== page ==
What the filmmakers do here that is good is present a fairly accurate look at teenage life. There are really two sides of The Way Way Back: the often hilarious antics at the waterpark and the stifling awkward and often painfully angry world of the beach house. This might normally be a failure in consistent tone but so often teens live lives in extremes. When they’re with their friends, they’re joyous young people; when they are in spots they feel threatened or unhappy, antisocial lumps. There are times when the movie is at the beach house when it becomes hostile and you can’t wait for it to change scenes, but that reminded me of my own teenage days when some situations were physically painful to withstand. The Way Way Back also doesn’t let Duncan off the hook, unlike those movies that often cast their teenage hero as a saint who is cruelly put upon by the monstrous adults. Here, the movie veers that way toward the end, but in the beginning Duncan is a dislikable, moody malcontent. While we can see that Trent is mishandling the situation, we feel a certain sympathy for him too because Duncan isn’t making it any easier.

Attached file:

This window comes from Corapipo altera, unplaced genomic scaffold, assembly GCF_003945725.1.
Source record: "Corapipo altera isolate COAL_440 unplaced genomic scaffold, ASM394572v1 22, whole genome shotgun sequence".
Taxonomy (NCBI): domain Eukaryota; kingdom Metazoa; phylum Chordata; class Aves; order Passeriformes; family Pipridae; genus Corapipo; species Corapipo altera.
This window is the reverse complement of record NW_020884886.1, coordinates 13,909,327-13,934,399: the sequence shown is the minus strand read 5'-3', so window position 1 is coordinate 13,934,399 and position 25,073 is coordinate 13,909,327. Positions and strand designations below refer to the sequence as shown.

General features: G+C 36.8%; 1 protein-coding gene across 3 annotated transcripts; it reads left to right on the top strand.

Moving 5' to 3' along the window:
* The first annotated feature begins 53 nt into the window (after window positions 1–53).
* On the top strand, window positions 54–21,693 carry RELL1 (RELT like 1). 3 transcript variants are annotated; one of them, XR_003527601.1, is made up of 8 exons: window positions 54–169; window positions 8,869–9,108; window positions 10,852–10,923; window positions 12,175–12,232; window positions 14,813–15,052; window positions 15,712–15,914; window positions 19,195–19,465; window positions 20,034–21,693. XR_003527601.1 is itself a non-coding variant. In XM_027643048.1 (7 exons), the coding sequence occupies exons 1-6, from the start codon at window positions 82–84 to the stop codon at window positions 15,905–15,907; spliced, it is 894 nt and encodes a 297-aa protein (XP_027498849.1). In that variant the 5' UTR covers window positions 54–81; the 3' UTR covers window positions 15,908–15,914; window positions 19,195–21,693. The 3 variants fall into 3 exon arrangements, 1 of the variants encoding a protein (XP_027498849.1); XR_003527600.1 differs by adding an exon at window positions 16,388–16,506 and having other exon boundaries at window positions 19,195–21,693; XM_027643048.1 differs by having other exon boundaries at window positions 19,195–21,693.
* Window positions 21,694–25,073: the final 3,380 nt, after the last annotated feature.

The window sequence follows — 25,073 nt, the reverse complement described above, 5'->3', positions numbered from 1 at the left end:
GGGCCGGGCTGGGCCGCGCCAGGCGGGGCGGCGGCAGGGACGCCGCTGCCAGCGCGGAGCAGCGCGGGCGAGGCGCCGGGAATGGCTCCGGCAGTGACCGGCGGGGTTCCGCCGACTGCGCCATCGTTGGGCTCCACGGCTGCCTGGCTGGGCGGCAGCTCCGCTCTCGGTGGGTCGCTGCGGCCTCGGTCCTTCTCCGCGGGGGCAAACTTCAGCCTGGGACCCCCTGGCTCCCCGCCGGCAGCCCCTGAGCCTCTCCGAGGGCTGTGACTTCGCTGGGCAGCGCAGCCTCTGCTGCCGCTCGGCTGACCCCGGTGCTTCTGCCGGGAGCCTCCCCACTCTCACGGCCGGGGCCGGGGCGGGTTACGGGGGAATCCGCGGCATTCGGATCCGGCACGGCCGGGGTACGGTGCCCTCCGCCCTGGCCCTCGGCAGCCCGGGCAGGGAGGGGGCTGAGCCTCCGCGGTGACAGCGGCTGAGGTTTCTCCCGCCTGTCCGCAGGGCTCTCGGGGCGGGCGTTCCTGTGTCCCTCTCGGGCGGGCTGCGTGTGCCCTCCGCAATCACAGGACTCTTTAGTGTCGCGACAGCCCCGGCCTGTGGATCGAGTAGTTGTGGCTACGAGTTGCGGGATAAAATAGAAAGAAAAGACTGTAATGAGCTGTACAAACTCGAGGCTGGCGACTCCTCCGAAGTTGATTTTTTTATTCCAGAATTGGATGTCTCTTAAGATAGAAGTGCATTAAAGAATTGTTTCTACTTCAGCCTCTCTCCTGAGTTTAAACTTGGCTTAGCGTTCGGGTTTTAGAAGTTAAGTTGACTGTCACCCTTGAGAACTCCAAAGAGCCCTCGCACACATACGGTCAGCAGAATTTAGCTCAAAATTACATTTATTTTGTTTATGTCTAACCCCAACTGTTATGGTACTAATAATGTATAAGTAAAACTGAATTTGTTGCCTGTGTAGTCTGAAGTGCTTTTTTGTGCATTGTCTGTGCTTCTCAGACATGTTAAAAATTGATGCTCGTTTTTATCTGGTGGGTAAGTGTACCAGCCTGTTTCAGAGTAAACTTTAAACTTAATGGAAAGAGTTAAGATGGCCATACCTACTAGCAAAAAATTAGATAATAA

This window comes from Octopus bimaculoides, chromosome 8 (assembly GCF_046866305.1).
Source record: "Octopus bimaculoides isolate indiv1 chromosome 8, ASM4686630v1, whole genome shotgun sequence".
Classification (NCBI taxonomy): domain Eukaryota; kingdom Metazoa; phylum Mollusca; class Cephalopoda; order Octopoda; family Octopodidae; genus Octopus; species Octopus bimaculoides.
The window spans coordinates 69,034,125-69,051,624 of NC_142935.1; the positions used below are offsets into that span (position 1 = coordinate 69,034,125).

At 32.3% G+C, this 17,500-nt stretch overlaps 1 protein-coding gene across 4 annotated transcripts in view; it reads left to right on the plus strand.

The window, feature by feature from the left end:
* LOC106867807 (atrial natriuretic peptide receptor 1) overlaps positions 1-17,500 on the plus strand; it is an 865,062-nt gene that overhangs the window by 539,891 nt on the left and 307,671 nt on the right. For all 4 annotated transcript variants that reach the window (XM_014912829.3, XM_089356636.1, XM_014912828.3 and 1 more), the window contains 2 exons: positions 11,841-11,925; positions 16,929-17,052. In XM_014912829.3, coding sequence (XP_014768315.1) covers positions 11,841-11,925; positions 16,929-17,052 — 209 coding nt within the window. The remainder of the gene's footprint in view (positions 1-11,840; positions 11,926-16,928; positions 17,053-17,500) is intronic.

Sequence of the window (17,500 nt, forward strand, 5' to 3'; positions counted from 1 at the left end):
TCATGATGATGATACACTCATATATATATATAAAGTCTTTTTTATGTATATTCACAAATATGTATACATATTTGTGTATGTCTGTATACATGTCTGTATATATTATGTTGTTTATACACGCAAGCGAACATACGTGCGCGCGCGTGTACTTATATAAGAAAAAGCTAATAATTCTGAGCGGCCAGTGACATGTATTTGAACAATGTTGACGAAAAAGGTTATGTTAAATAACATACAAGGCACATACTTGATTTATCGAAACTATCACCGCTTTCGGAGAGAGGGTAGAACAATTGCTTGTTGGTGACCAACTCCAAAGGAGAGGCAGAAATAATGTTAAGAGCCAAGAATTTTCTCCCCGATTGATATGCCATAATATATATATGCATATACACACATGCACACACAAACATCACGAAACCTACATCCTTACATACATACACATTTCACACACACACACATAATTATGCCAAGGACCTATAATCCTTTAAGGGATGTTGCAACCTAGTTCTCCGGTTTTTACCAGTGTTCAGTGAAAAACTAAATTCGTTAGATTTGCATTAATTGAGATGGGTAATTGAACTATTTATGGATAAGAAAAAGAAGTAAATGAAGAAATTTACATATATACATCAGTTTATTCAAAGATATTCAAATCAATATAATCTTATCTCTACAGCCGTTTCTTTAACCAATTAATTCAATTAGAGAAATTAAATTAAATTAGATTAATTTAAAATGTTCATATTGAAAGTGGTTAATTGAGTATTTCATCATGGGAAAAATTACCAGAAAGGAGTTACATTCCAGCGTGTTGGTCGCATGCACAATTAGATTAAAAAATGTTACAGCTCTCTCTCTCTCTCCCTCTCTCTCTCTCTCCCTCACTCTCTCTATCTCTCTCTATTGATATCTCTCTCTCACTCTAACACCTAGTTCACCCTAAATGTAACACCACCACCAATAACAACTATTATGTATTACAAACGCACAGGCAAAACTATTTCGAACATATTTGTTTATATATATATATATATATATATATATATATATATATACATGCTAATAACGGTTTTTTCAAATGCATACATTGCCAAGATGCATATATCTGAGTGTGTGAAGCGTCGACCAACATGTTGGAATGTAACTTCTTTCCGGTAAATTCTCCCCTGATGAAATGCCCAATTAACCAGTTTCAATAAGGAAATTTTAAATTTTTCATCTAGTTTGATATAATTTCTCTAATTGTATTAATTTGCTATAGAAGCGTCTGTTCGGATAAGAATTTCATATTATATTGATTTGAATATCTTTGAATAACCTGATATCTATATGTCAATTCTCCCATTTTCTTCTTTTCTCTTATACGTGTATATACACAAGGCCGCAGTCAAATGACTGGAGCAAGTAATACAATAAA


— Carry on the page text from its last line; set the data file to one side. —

Much of these wonderful building blocks are knocked down in the movie’s final act, which becomes overwrought and preachy and would rather trade in a little moment for a big one when a little one would have sufficed. Faxon and Rash seemed to have such an understanding that teenage sea change comes in a glance or a tiny phrase or a small private moment, but they go for big sweeping triumphs instead, which end up feeling tacked on or forced. I guess you can’t have a movie without some big set-pieces but The Way Way Back is best in quiet sections of humor or poignancy, of which it has plenty of both. Much of that humor is supplied by Sam Rockwell who gives a wonderfully funny performance: charming, spontaneous and desperately entertaining. His lack of professionalism and any semblance of responsibility seems to beg the question of how he is able to be a functional adult with a business but despite his laissez-faire approach, the Water Wizz is a hopping money maker, which is just as well, as part of being a cartoon hero to an impressionable boy is making sure he never sees you having to deal with financial statements.